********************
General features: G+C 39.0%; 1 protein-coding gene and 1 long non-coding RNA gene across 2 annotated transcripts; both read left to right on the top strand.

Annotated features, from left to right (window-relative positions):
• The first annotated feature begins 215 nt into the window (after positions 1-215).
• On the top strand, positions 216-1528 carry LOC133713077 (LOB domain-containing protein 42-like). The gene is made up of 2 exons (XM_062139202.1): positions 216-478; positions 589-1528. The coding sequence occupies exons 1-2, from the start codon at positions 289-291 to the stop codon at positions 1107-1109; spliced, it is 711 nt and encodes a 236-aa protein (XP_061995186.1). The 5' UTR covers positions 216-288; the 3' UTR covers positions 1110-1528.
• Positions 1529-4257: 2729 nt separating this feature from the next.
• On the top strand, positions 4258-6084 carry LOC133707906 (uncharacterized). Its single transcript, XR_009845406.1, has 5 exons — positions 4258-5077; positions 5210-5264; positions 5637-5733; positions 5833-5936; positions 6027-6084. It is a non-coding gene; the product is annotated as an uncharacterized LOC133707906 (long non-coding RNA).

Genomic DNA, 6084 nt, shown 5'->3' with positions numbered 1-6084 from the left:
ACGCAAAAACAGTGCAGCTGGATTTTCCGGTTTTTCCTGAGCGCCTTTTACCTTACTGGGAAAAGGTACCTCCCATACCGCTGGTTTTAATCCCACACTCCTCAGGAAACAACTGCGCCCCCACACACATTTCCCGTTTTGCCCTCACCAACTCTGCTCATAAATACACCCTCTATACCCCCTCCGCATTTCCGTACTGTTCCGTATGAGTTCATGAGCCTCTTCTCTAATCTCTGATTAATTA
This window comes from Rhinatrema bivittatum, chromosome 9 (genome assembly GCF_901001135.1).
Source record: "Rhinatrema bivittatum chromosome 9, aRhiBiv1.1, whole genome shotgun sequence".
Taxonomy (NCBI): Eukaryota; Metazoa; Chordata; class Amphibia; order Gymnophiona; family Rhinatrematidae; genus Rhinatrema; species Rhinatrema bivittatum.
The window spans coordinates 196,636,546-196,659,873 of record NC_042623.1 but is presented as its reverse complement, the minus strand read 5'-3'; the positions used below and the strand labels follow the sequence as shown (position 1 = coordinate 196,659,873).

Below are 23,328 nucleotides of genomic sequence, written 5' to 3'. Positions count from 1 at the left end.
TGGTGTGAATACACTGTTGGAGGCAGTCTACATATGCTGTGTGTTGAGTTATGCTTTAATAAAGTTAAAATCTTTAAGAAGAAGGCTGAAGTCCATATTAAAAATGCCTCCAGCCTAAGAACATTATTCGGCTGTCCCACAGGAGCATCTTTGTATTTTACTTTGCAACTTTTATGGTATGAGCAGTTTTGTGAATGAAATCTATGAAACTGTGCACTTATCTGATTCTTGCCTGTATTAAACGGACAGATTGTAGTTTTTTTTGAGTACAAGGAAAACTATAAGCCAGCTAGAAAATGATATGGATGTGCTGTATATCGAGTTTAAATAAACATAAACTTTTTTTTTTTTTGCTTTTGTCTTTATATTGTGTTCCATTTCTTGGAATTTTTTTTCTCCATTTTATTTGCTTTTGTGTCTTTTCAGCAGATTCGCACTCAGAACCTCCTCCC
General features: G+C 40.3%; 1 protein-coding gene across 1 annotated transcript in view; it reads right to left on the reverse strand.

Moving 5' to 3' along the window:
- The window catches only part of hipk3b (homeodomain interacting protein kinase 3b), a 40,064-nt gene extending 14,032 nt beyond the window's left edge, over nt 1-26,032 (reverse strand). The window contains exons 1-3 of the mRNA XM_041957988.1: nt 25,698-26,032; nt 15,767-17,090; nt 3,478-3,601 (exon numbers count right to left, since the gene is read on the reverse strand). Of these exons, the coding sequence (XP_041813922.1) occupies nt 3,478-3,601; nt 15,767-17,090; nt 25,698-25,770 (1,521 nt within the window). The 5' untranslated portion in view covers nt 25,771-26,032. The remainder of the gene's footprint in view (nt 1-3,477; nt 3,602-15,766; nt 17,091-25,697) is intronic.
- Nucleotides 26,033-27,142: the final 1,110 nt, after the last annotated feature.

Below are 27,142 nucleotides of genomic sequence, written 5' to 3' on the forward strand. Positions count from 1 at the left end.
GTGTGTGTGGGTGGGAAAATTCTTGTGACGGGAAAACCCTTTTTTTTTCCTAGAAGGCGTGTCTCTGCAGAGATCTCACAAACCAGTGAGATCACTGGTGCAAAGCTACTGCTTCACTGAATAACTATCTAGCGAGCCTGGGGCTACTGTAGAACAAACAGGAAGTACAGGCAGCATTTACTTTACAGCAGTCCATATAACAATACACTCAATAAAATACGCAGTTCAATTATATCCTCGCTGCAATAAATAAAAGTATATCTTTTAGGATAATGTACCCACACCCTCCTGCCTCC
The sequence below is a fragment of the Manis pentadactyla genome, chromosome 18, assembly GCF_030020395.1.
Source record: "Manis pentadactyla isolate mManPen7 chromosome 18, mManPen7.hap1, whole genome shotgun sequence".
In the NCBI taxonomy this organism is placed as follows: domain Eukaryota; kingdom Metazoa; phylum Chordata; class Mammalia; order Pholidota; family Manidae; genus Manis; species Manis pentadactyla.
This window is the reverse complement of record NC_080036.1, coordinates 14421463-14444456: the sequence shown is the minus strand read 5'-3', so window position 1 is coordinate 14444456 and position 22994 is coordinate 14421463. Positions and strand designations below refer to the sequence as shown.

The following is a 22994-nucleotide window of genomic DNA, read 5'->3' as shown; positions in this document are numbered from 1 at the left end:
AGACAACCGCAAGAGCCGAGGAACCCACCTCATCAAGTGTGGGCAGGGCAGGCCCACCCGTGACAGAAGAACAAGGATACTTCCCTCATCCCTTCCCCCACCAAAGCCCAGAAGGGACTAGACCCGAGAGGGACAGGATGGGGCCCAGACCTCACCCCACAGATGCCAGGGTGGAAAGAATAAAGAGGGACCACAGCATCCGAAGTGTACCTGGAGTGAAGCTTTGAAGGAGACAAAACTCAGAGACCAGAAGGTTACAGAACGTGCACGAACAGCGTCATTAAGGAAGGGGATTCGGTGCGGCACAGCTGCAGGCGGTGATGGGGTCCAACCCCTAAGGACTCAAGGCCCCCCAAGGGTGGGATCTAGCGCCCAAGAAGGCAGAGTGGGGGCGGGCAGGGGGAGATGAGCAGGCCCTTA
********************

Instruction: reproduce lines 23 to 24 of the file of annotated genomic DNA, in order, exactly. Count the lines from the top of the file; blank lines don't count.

In the NCBI taxonomy this organism is placed as follows: domain Eukaryota; kingdom Metazoa; phylum Chordata; class Mammalia; order Pholidota; family Manidae; genus Manis; species Manis pentadactyla.
This window is the reverse complement of record NC_080036.1, coordinates 14421463-14444456: the sequence shown is the minus strand read 5'-3', so window position 1 is coordinate 14444456 and position 22994 is coordinate 14421463. Positions and strand designations below refer to the sequence as shown.